What Does a “Funnel” Have to Do With Jewelry Marketing?Laryssa
Have you ever used a funnel to transfer a large amount of liquid to a container with a narrow opening? You can probably imagine how a funnel is shaped, with a wide top and a graduated, triangular shape that leads to a small spout. Did you know that a funnel should also play an important role in your jewelry marketing strategy?
In marketing, a funnel refers to the steps you’ll need to take in order to nurture your prospective customers, so they can eventually become life-long fans of your jewelry brand. To put it simply, the funnel describes the buyer’s journey from awareness to purchase.
If you can picture a funnel in your mind (or find a funnel in your kitchen drawer), you’ll know that the top is wide to catch as much of the liquid you’re introducing to it. Similarly, with a marketing funnel, a large number of prospects will enter your funnel at the top and discover your brand for the first time. Not everyone will continue to show interest in your brand after entering the funnel, but a few will continue moving down the funnel as it becomes more narrow. In the middle of the funnel, the customers will learn more about your brand and evaluate your products. The funnel becomes even more narrow, and you will lose a few more potential customers. At the bottom of the funnel, the most qualified customers make their purchases.
Unlike a real funnel, which keeps all the liquid within it, a marketing funnel will only hold your most qualified prospects. Not everyone you target will ultimately be a good fit for your jewelry brand, and that’s okay – you can’t please everyone! I really like this quote from brand strategist Tamsen Webster – “Your brand is not for everyone. It isn’t. It’s for the people who want something you can help them get, who value the same things you do, and who see the world the same way you do. And that’s not everyone.” The funnel has a funny way of weeding out the people who shouldn’t be there anyway.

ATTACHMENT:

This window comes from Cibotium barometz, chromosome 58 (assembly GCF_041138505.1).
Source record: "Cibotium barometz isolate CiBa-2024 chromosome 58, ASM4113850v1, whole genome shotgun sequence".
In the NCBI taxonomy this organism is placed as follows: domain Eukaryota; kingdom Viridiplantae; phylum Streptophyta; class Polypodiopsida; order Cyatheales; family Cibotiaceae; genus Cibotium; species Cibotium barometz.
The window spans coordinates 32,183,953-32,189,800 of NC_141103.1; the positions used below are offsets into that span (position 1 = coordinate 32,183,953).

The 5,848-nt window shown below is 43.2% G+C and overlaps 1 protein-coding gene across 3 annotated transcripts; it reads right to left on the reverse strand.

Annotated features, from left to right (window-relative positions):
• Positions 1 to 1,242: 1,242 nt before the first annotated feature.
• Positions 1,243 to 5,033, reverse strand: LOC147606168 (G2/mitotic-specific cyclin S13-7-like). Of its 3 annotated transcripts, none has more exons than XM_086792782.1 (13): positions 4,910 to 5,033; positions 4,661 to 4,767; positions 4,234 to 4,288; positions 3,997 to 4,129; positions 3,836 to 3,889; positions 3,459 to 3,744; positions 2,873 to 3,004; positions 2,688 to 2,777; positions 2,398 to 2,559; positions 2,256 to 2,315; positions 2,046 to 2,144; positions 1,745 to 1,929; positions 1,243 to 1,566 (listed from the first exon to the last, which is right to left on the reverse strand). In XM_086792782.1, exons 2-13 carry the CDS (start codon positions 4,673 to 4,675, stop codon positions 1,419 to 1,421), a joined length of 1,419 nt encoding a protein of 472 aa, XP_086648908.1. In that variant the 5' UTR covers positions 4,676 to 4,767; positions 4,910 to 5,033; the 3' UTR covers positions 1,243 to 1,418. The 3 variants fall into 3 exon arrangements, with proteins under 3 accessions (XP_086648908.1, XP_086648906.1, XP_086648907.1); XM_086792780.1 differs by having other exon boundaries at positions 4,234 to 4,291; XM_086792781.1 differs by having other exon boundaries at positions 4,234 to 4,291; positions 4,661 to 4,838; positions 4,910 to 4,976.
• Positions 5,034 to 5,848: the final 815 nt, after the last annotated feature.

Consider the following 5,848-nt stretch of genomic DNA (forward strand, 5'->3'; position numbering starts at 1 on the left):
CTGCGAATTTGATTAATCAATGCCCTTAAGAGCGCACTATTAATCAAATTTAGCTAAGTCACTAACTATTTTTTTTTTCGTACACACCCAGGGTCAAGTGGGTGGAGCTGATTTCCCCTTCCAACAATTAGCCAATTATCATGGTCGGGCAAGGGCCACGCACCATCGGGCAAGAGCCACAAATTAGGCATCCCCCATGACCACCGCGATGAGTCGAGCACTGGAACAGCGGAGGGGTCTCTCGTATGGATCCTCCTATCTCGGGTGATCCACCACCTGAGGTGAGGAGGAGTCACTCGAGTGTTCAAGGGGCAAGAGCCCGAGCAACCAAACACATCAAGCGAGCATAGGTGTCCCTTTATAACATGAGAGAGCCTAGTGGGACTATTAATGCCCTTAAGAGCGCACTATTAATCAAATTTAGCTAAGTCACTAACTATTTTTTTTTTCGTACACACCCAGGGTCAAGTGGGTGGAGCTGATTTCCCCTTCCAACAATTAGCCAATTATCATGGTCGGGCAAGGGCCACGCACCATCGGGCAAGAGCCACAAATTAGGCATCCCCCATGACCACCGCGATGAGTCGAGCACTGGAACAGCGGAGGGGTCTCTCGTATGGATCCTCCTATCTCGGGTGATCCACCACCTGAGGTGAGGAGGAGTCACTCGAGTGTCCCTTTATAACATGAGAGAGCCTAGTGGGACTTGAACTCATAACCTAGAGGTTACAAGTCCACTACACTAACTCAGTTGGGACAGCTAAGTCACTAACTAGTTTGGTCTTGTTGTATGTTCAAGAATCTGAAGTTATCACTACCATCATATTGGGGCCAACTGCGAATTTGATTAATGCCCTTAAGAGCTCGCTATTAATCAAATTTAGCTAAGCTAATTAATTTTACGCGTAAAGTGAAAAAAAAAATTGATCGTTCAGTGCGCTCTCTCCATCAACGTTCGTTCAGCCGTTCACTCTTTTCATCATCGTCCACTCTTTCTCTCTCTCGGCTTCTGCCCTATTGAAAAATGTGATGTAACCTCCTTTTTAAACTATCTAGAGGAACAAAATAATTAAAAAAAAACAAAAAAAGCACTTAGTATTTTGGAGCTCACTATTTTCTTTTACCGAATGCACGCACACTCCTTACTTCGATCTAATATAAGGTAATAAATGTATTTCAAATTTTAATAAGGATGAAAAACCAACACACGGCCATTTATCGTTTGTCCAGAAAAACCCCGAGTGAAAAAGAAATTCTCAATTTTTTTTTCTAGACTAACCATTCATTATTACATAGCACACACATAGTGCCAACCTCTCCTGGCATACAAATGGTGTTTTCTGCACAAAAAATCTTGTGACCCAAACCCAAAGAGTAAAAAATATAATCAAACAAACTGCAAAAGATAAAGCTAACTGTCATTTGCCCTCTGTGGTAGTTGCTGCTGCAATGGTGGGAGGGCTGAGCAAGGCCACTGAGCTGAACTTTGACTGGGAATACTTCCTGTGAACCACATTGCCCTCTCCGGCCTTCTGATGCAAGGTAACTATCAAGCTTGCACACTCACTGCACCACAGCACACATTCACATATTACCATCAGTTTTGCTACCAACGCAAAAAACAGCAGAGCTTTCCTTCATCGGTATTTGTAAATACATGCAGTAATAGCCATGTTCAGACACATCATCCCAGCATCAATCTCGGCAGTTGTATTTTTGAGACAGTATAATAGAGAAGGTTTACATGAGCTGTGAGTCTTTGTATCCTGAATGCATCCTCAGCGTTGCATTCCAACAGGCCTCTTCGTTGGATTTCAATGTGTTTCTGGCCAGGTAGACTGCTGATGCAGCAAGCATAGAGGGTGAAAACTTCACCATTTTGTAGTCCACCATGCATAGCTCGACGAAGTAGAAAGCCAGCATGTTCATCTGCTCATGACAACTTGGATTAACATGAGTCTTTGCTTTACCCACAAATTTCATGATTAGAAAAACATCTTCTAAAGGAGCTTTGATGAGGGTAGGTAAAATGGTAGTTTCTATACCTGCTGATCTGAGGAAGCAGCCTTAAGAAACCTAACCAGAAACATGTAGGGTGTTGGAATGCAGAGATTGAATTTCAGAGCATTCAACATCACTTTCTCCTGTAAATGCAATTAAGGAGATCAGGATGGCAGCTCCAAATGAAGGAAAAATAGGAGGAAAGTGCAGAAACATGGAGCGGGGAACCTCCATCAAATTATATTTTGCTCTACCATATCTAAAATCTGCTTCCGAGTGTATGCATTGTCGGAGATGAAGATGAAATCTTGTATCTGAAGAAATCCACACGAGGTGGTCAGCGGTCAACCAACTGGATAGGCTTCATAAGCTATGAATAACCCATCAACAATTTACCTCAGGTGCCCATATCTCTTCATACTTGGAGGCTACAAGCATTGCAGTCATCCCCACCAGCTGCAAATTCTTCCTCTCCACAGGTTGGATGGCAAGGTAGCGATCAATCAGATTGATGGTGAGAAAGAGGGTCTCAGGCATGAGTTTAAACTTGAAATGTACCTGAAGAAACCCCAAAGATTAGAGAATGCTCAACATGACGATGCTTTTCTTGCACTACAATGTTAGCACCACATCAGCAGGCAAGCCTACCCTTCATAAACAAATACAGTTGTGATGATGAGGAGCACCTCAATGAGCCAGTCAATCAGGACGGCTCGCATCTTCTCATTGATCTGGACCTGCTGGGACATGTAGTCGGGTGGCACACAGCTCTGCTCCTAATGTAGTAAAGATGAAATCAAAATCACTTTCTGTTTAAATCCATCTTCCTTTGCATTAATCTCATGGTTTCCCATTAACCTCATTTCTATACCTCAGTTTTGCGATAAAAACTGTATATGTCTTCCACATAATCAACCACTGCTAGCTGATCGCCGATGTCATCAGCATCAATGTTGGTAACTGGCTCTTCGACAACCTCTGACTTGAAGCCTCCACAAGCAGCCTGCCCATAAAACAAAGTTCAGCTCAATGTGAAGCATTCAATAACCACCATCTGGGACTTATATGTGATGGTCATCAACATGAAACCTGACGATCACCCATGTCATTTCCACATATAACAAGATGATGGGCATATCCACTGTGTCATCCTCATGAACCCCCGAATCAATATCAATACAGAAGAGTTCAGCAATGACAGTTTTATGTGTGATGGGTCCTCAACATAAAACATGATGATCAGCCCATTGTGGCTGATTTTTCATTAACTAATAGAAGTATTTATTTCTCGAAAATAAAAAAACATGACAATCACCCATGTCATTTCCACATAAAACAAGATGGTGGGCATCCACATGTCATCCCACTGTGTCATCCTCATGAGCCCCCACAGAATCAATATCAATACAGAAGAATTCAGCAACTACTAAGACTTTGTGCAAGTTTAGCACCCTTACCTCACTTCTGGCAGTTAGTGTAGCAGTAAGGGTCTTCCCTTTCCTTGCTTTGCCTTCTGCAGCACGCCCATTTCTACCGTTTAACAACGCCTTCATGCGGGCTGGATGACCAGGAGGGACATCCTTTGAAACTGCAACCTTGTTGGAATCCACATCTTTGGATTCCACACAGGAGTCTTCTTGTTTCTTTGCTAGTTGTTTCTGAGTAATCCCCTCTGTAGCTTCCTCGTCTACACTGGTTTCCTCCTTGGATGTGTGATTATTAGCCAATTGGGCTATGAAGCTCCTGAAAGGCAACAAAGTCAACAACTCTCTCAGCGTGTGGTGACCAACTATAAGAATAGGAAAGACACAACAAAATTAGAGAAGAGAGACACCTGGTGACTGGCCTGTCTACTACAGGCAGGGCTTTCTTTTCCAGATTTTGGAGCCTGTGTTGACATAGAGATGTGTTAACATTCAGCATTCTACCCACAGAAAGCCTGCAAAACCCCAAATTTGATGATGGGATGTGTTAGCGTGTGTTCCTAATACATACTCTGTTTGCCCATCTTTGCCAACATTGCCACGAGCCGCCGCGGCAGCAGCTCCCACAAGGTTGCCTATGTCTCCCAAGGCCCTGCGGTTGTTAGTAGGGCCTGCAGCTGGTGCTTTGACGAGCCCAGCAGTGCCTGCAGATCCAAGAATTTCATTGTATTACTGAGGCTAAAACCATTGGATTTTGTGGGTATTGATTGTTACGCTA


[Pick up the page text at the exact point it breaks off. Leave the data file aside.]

Search for “marketing funnel” on Google Images, and you’ll find a few different interpretations, some with numerous steps and others with just a few. The terminology also varies from one model to another. For the sake of simplicity, we divide the funnel into three distinct steps: Awareness, Consideration, and Action. Consumers at each step of the funnel have different needs and respond to different types of marketing messages and tactics.
If you’re a new jewelry brand, or you’re currently focused on expanding your reach to new markets, then you’ll want to invest your time, energy, and effort into optimizing the top of your funnel: Awareness. Pouring prospects into the top of your funnel doesn’t mean trying to capture everyone; filling your funnel should still be a focused effort, and your goal should be to reach as many of your target customers as possible. Some tactics for bolstering the top of your marketing funnel include a brand awareness Facebook campaign, presence at an event or trade show, search engine optimization, and enticing social media posts. At this stage, you’ll want to pique your target customers’ curiosity and tug at their heart strings, so you’ll want to efficiently communicate something essential and with emotional resonance about your brand mission, vision, and values.